Last February, Susan Roehm was permanently disfigured when a Travis County deputy’s dog bit her in the face and dragged her several feet during a training session. She’s now filing suit against Travis County, Sherriff Greg Hamilton and James Moore, the deputy who owns the dog.
The training exercise was held by Travis County Search and Rescue, an all-volunteer group based in Austin. Moore did not inform Roehm that the dog–a large Belgian Malinois–had been “bite-trained” and that he did not know how to handle the dog in a situation with a non-threatening civilian. Had he made this clear, says Roehm’s attorney, she would never have agreed to be a part of the exercise.
When she was bitten, Roehm was participating in what the rescue team calls a “bark barrel.” Essentially, a volunteer hides inside a plastic barrel and a rescue dog searches for the person. When they find the individual, the dog barks just like it would in a real search and rescue operation.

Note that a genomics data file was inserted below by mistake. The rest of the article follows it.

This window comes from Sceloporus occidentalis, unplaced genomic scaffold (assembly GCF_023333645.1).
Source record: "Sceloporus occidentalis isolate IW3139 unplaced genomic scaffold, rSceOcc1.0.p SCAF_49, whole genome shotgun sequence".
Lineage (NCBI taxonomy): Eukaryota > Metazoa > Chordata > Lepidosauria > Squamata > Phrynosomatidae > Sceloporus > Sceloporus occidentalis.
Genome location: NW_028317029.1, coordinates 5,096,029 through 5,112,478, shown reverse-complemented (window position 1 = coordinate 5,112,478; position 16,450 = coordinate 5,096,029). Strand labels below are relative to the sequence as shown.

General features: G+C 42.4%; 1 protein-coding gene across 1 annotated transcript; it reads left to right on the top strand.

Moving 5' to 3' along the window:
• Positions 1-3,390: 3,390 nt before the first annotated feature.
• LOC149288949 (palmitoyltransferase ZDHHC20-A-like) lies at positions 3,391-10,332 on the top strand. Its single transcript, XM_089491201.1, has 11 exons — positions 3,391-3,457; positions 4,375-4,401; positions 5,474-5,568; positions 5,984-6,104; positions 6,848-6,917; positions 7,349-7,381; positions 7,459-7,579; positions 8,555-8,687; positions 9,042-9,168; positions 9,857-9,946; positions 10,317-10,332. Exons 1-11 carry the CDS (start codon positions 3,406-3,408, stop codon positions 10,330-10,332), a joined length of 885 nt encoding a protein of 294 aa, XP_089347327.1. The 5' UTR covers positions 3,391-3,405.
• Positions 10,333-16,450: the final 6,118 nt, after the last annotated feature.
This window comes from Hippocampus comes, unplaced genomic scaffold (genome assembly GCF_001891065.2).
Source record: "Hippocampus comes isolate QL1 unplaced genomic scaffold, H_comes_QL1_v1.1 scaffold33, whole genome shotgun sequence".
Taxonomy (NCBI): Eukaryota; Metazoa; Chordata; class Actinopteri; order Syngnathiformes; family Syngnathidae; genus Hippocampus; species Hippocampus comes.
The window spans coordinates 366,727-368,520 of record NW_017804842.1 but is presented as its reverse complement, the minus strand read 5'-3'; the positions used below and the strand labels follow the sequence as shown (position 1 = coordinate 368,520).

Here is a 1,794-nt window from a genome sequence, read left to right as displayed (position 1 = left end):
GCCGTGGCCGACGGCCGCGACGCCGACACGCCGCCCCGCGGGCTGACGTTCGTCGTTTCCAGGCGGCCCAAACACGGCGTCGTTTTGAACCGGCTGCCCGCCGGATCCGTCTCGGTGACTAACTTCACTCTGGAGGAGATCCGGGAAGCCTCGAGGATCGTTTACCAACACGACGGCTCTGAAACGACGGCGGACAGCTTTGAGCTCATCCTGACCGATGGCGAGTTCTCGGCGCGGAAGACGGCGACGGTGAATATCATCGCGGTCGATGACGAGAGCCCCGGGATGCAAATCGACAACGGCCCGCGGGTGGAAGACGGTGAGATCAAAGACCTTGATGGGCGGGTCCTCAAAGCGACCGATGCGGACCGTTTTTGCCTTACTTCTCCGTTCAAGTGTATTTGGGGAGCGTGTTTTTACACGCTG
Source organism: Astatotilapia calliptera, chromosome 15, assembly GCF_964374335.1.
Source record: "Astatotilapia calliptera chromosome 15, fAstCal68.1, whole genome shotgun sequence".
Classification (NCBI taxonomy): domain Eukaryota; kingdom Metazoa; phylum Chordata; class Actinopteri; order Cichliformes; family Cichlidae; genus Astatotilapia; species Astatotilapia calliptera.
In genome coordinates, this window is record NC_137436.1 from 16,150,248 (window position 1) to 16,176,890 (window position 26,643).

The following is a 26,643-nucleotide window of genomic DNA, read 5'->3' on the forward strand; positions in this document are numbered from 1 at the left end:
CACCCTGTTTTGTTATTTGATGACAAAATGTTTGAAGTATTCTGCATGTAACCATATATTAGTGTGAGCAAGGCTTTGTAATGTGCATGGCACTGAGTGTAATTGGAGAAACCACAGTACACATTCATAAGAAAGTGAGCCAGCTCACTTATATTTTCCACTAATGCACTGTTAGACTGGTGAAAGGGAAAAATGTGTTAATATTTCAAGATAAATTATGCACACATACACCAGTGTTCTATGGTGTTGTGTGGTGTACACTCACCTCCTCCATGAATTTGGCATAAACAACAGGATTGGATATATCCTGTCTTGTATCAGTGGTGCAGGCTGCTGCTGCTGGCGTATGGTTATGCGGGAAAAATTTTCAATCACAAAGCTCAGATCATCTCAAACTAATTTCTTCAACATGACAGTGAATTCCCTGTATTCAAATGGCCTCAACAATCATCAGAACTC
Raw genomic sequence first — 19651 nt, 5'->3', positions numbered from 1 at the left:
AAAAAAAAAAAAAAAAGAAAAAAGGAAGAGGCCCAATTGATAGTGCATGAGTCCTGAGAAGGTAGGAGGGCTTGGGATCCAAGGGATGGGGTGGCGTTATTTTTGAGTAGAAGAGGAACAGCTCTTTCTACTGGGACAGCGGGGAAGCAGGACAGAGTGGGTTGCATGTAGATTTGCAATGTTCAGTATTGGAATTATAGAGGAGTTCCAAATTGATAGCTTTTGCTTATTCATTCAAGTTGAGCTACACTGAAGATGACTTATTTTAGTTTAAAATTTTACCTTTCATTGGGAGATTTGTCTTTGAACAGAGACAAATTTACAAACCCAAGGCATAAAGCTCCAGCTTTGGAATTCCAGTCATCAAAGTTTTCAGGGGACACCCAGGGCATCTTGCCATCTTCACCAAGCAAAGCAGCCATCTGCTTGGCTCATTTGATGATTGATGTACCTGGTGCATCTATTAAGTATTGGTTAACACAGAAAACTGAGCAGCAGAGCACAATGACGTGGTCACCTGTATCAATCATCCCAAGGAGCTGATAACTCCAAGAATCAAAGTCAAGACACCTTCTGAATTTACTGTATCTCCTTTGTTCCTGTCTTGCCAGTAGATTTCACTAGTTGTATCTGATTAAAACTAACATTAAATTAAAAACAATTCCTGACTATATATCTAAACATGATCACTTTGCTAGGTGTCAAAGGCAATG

Moore’s dog didn’t bark, however, but opened the plastic lid to the barrel and bit Roehm’s face as it had been trained to do when confronting dangerous criminals. It dragged her out of the barrel and bit her at least once more. The attack caused multiple lacerations on her face and tore away a significant part of her cheek. Roehm is now seeking damages for owner negligence and use of excessive force.
If you’ve been bitten by a dog, you may be owed compensation as well. Contact the Kyle Law Firm today to schedule a free consultation and learn about your legal options.